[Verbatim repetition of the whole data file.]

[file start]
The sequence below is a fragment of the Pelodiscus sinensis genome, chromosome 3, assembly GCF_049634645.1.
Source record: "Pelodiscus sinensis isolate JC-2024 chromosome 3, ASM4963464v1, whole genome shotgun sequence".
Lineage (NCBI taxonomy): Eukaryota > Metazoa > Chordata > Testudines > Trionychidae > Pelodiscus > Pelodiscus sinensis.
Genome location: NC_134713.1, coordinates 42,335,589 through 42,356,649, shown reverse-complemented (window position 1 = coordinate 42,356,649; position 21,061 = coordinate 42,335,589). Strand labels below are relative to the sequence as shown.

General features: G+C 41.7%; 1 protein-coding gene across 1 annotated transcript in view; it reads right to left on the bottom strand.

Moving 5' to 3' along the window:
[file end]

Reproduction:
The sequence below is a fragment of the Pelodiscus sinensis genome, chromosome 3, assembly GCF_049634645.1.
Source record: "Pelodiscus sinensis isolate JC-2024 chromosome 3, ASM4963464v1, whole genome shotgun sequence".
Lineage (NCBI taxonomy): Eukaryota > Metazoa > Chordata > Testudines > Trionychidae > Pelodiscus > Pelodiscus sinensis.
Genome location: NC_134713.1, coordinates 42,335,589 through 42,356,649, shown reverse-complemented (window position 1 = coordinate 42,356,649; position 21,061 = coordinate 42,335,589). Strand labels below are relative to the sequence as shown.

General features: G+C 41.7%; 1 protein-coding gene across 1 annotated transcript in view; it reads right to left on the bottom strand.

Moving 5' to 3' along the window: